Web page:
Dominus Vobiscum

I first learnt of this Latin phrase and its reply “Et cum spiritu tuo” as an altar boy maybe when I was 12 in Wah Yan College. After Vatican II, the Catholic Church introduced substantial changes, some rather dramatic, including conducting Masses in local languages, and in our case, in English and Chinese. The two phrases became, “The Lord be with you” and “And also with your spirit.”

The Catholic liturgical year begins with Advent followed by the Christmas season. This year – 2023 – the Fourth Sunday of Advent fell on 24 December and the next day was Christmas Day proper. We would have normally gone for the Midnight Mass on Christmas Eve which this year fell on the same day as the Fourth Sunday of Advent, but we had agreed to attend the wedding banquet of a friend’s son so that we ended up going to Mass on Christmas Day proper and missed the traditional Christmas Party at Duchess of Kent Children Hospital to which we have been going for a number of years.

Christmas Day was a beautiful day, sunny and warm, though Su found it cold. My favourite priest friend Robert Ng gave a slightly longer than usual homily, but which I found enlightening and refreshing, and which prompted me to make an attempt to share the thrust of it with you. But first let me go back a day earlier when we were at Mass listening to Robert’s homily which centred on the effect of God’s presence in one’s life. Robert referred to the First Reading taken from 2 Samuel where David sought counsel from Nathan on whether to build a temple to house the Ark of God which was then placed in a travelling tent or behind curtains when he (David) was living in a house of cedar. Whereupon, Nathan suggested that David could do anything, “for the Lord is with thee.” It came to pass though that the Lord spoke to Nathan in the night and asked him to advise David of an alternative plan, which effectively asked David not to build a Temple, which job was to be left to his son – Solomon. Robert’s interpretation was that God did not allow David to build His Temple because his hand was full of blood, having killed so many enemies. Nevertheless, David ruled Israel for 40 years peacefully, even though his small country was surrounded by the Kingdoms of Assyria, Sumer, Babylon and Egypt, which was no small feat, for all the surrounding countries were big and menacing.  The reason Robert ascribed to David’s achievement and survival was that God was with him, as the prophet Nathan had said. The signs of God’s presence in our religion was traditionally represented by the Ark of the Covenant which housed the tablets brought by Moses from Mount Horeb in the wilderness of Sinai and a pot of manna, and by the Holy Temple or its precursor, the Tent. The Ark had since been destroyed and the Holy Temple at Jerusalem plundered and destroyed twice. It is here that we can find divergence between the Old and the new Testaments. Very briefly, the Old Testament put great emphases on reward and punishment such that God was seen as vengeful and had punished His people for turning against Him, by having Israel defeated, the Temple destroyed and the people sent into exile. With the coming of Christ, the New Testament has portrayed God as a merciful Father who so loved Mankind that He sent His only Son our Lord to save the World that it would not perish but would have everlasting life. More importantly, by dying on the Cross, Christ has nailed all the sin of the world on the Cross once and for all, so that we don’t need any more the signs represented by the Ark and the Temple. Indeed, by rising from the dead, Christ has fulfilled the prophesy that He would raise the Temple destroyed by the Jews in three days. Christ of course was referring to His death and resurrection.  It was against this background that we should celebrate Christmas and the Good News recorded in the New Testament.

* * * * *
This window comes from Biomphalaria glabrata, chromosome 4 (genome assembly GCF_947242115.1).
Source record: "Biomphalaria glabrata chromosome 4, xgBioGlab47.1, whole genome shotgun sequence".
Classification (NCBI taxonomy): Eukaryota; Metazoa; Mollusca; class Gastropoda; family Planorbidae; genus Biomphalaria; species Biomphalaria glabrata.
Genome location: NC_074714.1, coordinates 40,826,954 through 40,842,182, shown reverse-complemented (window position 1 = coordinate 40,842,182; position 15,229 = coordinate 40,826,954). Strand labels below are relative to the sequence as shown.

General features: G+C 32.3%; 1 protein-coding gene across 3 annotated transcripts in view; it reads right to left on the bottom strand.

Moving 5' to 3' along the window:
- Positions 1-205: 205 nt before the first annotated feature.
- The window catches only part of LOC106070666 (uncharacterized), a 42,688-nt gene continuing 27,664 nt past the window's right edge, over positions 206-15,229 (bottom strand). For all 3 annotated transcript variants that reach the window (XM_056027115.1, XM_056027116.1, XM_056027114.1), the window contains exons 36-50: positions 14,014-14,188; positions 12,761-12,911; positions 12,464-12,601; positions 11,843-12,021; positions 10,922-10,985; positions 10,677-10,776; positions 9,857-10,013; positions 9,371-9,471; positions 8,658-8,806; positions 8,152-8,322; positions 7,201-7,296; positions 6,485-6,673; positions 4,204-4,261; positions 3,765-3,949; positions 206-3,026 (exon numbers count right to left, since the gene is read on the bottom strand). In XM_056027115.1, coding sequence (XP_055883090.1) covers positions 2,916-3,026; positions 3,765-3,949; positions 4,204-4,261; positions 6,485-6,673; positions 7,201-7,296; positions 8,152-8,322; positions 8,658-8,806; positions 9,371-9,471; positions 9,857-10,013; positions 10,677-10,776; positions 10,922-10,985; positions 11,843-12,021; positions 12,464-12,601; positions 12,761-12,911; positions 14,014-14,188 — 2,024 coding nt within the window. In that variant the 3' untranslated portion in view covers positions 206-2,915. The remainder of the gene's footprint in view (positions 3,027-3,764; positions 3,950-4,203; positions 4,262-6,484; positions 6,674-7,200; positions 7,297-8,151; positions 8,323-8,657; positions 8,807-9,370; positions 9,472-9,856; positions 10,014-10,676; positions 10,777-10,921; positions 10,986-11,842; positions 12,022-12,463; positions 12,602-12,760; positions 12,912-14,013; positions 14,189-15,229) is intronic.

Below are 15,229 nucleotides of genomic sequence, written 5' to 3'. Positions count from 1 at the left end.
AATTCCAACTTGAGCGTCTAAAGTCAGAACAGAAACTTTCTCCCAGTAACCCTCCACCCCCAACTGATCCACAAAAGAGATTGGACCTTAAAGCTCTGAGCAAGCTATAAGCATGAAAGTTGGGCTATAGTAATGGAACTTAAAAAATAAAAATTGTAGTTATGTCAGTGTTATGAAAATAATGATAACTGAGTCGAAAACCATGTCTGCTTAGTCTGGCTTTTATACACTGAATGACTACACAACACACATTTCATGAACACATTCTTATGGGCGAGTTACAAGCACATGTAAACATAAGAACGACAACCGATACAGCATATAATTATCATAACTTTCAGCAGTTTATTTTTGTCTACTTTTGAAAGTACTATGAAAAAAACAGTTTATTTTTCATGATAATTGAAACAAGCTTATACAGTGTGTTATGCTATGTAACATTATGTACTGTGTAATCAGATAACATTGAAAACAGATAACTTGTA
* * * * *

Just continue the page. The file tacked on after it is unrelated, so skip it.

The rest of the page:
Turning to the homily on Christmas Day, Robert had used 說話 or Shuōhuà as his theme to expound his homily. Thus, God had made numerous attempts over time to communicate to Mankind or His people His views, beginning with His call to Abraham to leave his country and his comfort zone to a new and unknown site where he finally died. God had found it necessary to move Abraham and his descendants from a polytheistic environment to build a community that would be monotheistic or believing in only one God.  God later also spoke to Moses and asked him to bring his people out of Egypt to practise monotheism for 40 years and as character building. God had also sent His archangel Gabriel to tell the Virgin Mary that she would give birth to Christ and name Him Jesus.  In short, God had tried hard to make known to His people His view and wishes, and it is up to the people to respond properly to such messages. In the New Testament, Jesus Christ Himself spoke to the disciples and to the Jews and others, famously through the Sermon on the Mount and elsewhere, all of which had been recorded in the Holy Bible, which Robert urged us to take as God’s words, as opposed to words of Man. Robert then urged the congregation to read the Bible as often as necessary, adding that he has always asked the Christian communities to begin every meeting with scripture readings. In particular, Robert urged us to read the New Testament at least once in full, starting in the New Year 2024. The Holy Bible, or what the Masonic community refers to as the Volume of the Sacred Law, indeed provided the source materials to regulate our faith and action in life, for therein, one would be taught the important duties one owes to God, to one’s neighbours and to oneself.

I commend to you as a New Year Resolution for 2024.

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